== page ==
Guest Blog by Jonathan Miller
Can you afford to spend half your income on healthcare?
If the State passes their current budget proposal, that’s what I’ll have to do.
After years of working, I’m now disabled with a chronic condition I’ve had my whole life, called Cystic Fibrosis. With access to all the care I need, and afforded the many hours it takes to do all that my health demands, I can find a small amount of stability when it comes to my health, and piece together something that resembles a meaningful, impactful life. But, without my healthcare, I would die – possibly within weeks.
As all qualifying disabled people are legally bound to, I get my health insurance through the federal Medicare program. Overall, Medicare is a well-designed, well-run system that allows beneficiaries some ability to customize their care. They can choose to rely just on basic coverage if that’s all they need, or get more comprehensive coverage if they choose to pay for it. It’s a good system, but the one group of people that Medicare is simply not designed to serve are low-income, chronically disabled individuals.
Basic Medicare does not cover prescriptions, nor does it have a cap on how much you can be charged. You have to purchase additional coverage to get these. So, someone like me, with potentially hundreds of thousands of dollars of medical expenses in a given year, has no choice…you need the additional coverage. The problem for myself, who lives on very modest Social Security payments and a small disability check from a previous employer, is all of this supplemental coverage quickly adds up to substantial costs – costs I can’t afford.
When I first transitioned to Medicare, I was terrified, because it didn’t take long for me to realize, “This is going to cost me THOUSANDS more dollars every year.” My income is too high to qualify for Medicaid or the federal prescription subsidy program. And, because I am on Medicare, I am no longer allowed to purchase a private health plan from the marketplace, which I used for a couple years and was excellent. As I did further research, I came to the conclusion that if you add up all of the premiums, healthcare expenses, and additional costs related to my treatment that are not covered by insurance, being on Medicare would likely cost me half of my income each year. That’s half of my income, gone…every year…just to stay alive.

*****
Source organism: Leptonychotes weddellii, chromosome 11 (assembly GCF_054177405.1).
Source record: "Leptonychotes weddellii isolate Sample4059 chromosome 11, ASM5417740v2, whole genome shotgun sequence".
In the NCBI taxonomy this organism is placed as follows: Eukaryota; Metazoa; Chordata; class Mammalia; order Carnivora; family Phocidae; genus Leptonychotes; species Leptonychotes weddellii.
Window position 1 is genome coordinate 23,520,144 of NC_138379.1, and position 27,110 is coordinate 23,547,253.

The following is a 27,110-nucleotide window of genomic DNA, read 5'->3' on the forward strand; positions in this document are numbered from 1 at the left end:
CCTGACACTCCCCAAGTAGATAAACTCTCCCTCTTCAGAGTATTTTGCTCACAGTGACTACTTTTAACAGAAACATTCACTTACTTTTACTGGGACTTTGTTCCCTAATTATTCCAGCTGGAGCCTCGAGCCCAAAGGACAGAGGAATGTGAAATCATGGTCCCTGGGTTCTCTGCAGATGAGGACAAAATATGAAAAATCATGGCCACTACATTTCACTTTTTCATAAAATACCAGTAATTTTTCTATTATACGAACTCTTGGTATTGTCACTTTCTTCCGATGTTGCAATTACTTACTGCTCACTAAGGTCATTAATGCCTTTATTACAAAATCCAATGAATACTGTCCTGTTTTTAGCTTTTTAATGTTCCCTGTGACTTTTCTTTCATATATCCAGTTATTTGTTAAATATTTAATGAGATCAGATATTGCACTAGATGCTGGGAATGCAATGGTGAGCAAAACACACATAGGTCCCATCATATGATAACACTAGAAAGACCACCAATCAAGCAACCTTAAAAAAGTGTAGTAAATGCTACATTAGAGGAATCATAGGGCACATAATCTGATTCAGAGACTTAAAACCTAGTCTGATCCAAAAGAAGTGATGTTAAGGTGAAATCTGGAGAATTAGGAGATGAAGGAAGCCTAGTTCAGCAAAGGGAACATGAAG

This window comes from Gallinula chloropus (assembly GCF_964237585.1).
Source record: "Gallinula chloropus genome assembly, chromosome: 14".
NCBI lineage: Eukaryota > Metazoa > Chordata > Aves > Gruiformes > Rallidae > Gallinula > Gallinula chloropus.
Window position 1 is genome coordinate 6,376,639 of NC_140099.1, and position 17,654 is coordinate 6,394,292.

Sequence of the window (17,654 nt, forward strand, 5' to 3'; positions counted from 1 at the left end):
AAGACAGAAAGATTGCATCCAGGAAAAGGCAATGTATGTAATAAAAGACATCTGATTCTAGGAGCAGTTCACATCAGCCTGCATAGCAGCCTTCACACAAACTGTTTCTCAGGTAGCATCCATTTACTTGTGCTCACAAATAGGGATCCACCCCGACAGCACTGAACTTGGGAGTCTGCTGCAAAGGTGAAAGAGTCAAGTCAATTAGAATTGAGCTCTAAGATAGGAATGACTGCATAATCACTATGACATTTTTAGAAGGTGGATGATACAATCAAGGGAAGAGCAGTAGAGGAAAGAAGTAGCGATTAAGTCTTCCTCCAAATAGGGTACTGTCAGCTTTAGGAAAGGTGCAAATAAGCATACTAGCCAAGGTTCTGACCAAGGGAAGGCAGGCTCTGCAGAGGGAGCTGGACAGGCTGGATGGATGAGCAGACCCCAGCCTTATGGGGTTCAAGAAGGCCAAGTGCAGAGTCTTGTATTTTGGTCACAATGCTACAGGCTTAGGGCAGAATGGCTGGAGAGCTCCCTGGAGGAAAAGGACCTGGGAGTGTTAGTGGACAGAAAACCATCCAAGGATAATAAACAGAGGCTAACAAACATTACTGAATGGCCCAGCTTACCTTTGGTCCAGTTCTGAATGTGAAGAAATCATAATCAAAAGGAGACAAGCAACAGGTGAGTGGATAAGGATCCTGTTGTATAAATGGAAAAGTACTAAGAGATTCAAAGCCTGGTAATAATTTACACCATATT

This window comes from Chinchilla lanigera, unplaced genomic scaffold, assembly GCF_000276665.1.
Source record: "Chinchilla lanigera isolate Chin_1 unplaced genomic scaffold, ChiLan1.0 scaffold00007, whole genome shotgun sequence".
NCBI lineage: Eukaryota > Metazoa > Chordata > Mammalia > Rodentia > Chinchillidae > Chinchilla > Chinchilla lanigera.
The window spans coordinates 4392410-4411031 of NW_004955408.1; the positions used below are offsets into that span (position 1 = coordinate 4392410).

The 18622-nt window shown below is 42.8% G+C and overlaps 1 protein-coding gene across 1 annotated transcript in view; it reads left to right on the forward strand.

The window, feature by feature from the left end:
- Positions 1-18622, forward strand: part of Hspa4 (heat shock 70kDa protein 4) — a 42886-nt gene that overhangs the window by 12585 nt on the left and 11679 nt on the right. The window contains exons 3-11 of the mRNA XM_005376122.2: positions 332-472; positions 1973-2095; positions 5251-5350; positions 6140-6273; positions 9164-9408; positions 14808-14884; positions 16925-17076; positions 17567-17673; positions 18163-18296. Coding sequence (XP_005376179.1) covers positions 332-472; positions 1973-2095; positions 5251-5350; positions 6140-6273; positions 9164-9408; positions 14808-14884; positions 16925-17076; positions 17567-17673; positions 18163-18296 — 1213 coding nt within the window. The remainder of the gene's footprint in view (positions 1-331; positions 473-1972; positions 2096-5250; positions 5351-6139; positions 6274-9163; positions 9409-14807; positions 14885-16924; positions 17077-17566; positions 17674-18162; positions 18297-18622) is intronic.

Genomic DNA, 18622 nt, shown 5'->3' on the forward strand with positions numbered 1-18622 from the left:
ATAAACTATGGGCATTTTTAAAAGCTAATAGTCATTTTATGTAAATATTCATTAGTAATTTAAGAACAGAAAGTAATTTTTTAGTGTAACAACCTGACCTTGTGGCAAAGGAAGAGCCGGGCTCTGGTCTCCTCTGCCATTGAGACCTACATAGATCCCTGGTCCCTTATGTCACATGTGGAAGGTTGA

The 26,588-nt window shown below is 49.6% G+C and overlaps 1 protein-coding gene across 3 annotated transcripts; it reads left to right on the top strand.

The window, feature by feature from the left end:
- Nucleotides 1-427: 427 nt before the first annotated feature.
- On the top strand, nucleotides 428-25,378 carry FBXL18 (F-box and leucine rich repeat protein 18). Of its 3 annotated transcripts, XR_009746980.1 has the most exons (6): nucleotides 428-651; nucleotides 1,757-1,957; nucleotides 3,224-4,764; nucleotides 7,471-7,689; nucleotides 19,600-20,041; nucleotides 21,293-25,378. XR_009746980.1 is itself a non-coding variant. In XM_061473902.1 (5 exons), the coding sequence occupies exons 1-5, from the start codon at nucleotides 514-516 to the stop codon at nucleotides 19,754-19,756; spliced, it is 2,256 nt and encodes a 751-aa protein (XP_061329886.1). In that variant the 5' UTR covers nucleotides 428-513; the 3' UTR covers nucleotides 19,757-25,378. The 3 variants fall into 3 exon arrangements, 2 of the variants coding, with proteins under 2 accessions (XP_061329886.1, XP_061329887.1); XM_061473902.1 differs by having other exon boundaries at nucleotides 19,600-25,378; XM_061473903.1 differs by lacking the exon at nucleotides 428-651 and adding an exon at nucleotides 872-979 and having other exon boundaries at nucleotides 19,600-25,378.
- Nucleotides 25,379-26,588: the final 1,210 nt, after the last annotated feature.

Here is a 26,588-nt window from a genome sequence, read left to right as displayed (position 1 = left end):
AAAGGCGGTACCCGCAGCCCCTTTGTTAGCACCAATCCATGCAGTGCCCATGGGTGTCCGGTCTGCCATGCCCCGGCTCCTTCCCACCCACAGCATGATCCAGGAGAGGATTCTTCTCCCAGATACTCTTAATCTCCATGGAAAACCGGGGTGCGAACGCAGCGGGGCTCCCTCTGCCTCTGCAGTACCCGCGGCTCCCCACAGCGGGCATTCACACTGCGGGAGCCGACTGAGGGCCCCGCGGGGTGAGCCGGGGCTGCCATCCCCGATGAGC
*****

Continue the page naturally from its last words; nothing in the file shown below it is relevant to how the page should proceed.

I didn’t know what I was going to do, until I discovered the Qualified Medicare Beneficiary (QMB) Medicare Savings Plan (MSP).
It was a life saver.
This program allowed me to afford all of the additional coverage I needed. Suddenly, instead of spending half my income on my healthcare, I would only have to spend around 15%. While it’s true that my Medicare Savings Plan helps me buy my healthcare, what it truly buys me is freedom.
Now, the State wants to take that away from me.
They are threatening to change the income eligibility for Medicare Savings Plans so that I, and thousands of others like me, will no longer be eligible. Obviously, this is devastating news. I look to a future without my QMB plan, and I genuinely do not know how I will pay for my care.
I’m not naive. I understand the political landscape we have found ourselves in, and the difficult choices that have to be made as we put together the best possible budget we can manage. I hope our legislators can find the money elsewhere, and allow me to keep my Medicare Savings Plan. But, if this cut is unavoidable, it’s essential that we find additional coverage options for disabled people like me. Without this plan, I will have literally zero other options.
Could we let disabled people on Medicare also buy into Medicaid? How about providing subsidies for supplemental Medicare coverage? Is there a way to at least provide some of the MSP benefits to those whose income is slightly higher than the requirement? I don’t know what our state has the capacity to provide, but, I do know this:
We should never force anyone to spend half their income on healthcare.
CALL TO ACTION:
Legislators are caucusing now and next week on the state budget.
CALL YOUR LEGISLATOR — Find their contact information here.
For more information, read “Defending health care — at the state level.”